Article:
The Johor Housing Development Corporation (PKPJ) has been urged to shift gears in formulating its housing policies by focusing on other concepts such as rentals instead of home ownership.
Johor DAP Chief Liew Chin Tong explained that the shift in focus should be supported by laws and regulations aimed at protecting both the tenants and owners, reported Free Malaysia Today.
He added that promoting renting as a housing norm will prevent “fire sale” of residential properties, particularly in cases where owners are unable to pay their instalments due to a hike in interest rate.
Liew underscored that Johor Bahru has been plagued with “a massive housing glut” as developers ignored the demand for affordable homes in favor of high-end residential projects.
“There are many who need housing, especially the B40 and even M40, because over the years developers have chosen to build high-end houses instead of affordable ones,” he said.
5) Council issues 62 notices for removal of illegal extensions
Ampang Jaya Municipal Council (MPAJ) has issued 62 notices for removal of illegal extensions at Flat PKNS AU3 in Taman Keramat. The unit owners will have to remove the extensions at their own cost within the stipulated period.
MPAJ Public Relations Officer Norhayati Ahmad said the enforcement action was a follow-up on the demolition of an illegal extension that was under construction in Block 4 – a video of which has gone viral on social media, reported The Star.
She revealed that 58 out of the 62 units with illegal extensions were located on the ground floor, while the other four were found on the first floor.
“Among the illegal extensions found were permanent walls, awnings, gates and porches built on government land,” she said.
“Renovating existing structures or building additional ones on the side or back of any stratified developments like flats, apartments and condominiums is not allowed.”
6) MPAJ draft plan should provide more details on new highway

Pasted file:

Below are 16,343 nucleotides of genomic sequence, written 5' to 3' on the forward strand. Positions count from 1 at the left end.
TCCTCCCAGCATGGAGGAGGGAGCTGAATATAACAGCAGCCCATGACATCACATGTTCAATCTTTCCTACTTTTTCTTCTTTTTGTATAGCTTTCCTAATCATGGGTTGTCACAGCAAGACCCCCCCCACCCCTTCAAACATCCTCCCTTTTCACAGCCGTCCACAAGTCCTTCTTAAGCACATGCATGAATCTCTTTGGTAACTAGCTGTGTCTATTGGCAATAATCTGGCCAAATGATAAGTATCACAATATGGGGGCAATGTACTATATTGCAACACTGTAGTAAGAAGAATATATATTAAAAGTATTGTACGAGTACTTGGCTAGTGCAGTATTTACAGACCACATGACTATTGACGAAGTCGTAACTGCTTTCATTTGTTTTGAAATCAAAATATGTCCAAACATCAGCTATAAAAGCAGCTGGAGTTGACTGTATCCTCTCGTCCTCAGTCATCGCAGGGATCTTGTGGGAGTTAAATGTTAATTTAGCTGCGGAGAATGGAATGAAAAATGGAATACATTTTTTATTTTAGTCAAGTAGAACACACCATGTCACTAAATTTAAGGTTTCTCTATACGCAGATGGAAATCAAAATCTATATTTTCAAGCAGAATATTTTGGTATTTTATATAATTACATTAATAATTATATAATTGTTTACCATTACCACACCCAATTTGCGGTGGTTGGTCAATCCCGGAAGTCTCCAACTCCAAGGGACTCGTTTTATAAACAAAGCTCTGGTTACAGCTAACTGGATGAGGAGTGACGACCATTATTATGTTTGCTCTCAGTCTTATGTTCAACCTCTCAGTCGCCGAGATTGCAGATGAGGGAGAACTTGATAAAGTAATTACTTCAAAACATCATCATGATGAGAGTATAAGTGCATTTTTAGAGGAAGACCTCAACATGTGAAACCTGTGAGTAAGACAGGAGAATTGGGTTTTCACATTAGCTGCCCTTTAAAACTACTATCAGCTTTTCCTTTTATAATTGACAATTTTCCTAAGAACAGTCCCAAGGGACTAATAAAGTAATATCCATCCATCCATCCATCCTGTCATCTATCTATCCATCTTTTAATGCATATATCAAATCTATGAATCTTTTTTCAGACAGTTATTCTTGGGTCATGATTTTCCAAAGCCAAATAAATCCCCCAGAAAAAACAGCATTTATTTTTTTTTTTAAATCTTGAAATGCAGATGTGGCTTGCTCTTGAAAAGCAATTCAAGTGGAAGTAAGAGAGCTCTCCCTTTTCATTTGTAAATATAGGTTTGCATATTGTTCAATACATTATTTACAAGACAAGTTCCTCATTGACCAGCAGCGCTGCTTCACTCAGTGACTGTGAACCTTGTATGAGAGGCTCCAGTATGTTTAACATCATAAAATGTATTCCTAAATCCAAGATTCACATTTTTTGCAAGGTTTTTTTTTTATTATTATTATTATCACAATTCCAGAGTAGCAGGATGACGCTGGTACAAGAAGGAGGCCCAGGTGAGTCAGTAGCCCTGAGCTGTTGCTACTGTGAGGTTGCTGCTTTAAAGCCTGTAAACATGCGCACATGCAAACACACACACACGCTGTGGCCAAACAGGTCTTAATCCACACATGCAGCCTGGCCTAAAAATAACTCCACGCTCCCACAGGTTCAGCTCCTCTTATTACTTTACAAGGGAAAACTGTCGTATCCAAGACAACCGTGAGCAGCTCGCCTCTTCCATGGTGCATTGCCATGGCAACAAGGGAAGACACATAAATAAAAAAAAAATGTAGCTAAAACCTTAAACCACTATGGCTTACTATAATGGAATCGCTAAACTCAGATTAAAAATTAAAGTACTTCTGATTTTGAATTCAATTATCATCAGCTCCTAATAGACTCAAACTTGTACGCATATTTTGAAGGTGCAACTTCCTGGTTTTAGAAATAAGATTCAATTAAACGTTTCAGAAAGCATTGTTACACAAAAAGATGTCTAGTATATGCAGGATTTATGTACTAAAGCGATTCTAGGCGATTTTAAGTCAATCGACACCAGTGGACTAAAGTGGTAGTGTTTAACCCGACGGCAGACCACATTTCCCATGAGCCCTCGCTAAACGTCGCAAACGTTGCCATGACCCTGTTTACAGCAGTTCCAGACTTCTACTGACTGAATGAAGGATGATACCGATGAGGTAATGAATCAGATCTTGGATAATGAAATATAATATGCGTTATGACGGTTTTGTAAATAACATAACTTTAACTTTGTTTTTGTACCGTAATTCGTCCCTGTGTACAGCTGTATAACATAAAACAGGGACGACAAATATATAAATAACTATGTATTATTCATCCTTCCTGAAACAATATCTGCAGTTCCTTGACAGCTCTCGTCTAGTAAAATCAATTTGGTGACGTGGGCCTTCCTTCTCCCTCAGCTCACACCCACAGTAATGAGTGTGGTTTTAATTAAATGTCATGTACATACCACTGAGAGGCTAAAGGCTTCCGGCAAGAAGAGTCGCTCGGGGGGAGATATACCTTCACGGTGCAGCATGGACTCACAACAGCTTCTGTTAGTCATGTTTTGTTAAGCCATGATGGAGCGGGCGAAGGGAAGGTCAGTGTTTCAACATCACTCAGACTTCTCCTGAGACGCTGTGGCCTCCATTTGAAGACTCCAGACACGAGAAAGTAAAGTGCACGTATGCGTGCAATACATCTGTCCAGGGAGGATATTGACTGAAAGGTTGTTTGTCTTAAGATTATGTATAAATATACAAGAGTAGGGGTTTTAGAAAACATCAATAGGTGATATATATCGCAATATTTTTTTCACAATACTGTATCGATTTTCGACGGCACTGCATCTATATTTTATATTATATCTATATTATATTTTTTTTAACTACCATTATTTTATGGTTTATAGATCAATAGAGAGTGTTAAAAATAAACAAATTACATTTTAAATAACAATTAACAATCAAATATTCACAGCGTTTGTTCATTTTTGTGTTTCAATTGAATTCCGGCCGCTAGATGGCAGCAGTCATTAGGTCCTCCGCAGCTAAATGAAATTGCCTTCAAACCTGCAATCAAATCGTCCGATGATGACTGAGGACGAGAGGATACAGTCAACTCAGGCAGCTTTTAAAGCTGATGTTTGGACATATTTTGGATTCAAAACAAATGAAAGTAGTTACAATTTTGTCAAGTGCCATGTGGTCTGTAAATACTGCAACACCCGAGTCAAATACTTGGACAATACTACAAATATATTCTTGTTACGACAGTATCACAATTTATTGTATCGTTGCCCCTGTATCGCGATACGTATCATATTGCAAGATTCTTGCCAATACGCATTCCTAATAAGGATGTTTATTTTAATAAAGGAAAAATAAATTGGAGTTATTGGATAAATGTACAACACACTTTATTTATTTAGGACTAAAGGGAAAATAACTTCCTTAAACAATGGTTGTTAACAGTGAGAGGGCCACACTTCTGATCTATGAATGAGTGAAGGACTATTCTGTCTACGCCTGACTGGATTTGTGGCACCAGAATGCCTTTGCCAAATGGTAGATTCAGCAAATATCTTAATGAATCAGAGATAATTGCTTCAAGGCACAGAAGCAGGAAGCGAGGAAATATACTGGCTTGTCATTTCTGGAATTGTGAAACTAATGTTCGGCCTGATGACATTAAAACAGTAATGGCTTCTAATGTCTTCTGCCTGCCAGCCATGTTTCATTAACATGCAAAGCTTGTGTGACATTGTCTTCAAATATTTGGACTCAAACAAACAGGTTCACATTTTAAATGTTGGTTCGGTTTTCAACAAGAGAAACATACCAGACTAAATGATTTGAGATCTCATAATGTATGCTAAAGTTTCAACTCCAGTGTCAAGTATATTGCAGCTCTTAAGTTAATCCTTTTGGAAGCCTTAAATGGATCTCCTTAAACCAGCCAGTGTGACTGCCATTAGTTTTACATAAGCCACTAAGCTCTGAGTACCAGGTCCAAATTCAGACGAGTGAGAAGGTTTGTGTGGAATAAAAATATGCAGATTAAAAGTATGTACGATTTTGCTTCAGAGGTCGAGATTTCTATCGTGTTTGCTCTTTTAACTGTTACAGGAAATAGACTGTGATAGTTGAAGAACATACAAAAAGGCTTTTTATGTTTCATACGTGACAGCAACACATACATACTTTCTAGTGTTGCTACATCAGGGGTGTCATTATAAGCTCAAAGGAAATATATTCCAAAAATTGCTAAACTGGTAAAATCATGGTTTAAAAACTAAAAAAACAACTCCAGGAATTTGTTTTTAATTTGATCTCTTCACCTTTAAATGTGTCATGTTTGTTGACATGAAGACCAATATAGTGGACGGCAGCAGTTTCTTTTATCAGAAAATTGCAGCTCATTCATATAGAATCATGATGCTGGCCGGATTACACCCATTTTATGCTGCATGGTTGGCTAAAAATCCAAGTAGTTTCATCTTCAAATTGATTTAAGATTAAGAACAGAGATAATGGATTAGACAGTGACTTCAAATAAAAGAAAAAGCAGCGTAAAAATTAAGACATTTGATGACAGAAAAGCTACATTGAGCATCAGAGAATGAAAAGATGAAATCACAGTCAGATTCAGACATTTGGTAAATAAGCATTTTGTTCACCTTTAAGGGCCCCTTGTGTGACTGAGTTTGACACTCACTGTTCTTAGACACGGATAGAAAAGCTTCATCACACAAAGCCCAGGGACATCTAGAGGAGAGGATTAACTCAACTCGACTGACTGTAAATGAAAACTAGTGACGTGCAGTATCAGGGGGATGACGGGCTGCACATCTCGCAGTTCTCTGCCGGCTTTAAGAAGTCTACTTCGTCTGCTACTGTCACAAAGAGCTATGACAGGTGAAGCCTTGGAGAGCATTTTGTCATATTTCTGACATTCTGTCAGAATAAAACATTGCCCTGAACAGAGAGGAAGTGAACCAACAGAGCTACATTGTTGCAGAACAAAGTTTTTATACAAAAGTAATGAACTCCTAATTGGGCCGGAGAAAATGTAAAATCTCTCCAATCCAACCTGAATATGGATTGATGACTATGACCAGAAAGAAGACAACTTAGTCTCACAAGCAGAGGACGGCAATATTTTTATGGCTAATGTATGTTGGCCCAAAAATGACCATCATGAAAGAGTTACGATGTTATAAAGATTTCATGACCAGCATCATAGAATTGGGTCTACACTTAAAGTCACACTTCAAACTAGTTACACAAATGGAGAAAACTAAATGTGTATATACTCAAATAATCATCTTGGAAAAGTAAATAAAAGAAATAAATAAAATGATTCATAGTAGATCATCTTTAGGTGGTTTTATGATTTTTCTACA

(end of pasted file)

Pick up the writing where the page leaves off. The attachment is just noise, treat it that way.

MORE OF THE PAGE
With the construction of the Kuala Lumpur Northern Dispersal Expressway (KL Node) project reportedly approved by the Federal Government, more information regarding the highway project should have been integrated in the draft Ampang Jaya Municipal Council Local Plan (RT MPAJ) 2035, said stakeholders.
This comes as part of the proposed alignment for the highway would be cutting through the municipality, which means more homes and properties may be acquired to make way for the project, reported The Star.
Taman Kelab Ukay resident Danny Ong said details such as the concessionaire and alignment were crucial to enable residents to provide feedback in an informed manner.
Taman Hijau resident Dr Harris Abd Rahman Sabri pointed that several areas within the municipality may see their plot ratio increased.
In Ukay Heights, for instance, the proposed increase was from low, or zero to 20 units per acre, to medium, or 40 to 60 units per acre, in the draft plan.
“This is a hilly area and several locations are categorised as at risk for landslides in the draft plan,” he said. “It also borders forest reserves and green spaces.”
7) Land acquisition for Sungai Baru redevelopment project to continue
The Federal Territories Director of Lands and Mines Office (PPTGWP) will continue land acquisition for the Kampung Sungai Baru, Kampung Baru redevelopment project.
This comes as majority of the residents have approved the redevelopment project, with partnership agreements signed for 27 terrace homes and 192 apartment lots, said PPTGWP Director Datuk Muhammad Yasir Yahya.
He noted that the acquisition was based on explicit legal provisions and adequate compensation was given based on the Property Valuation and Services Department’s assessment, reported Bernama.
“There are parties who are dissatisfied with the compensation who are still appealing to the courts and the courts will re-evaluate the suitable compensation,” he said.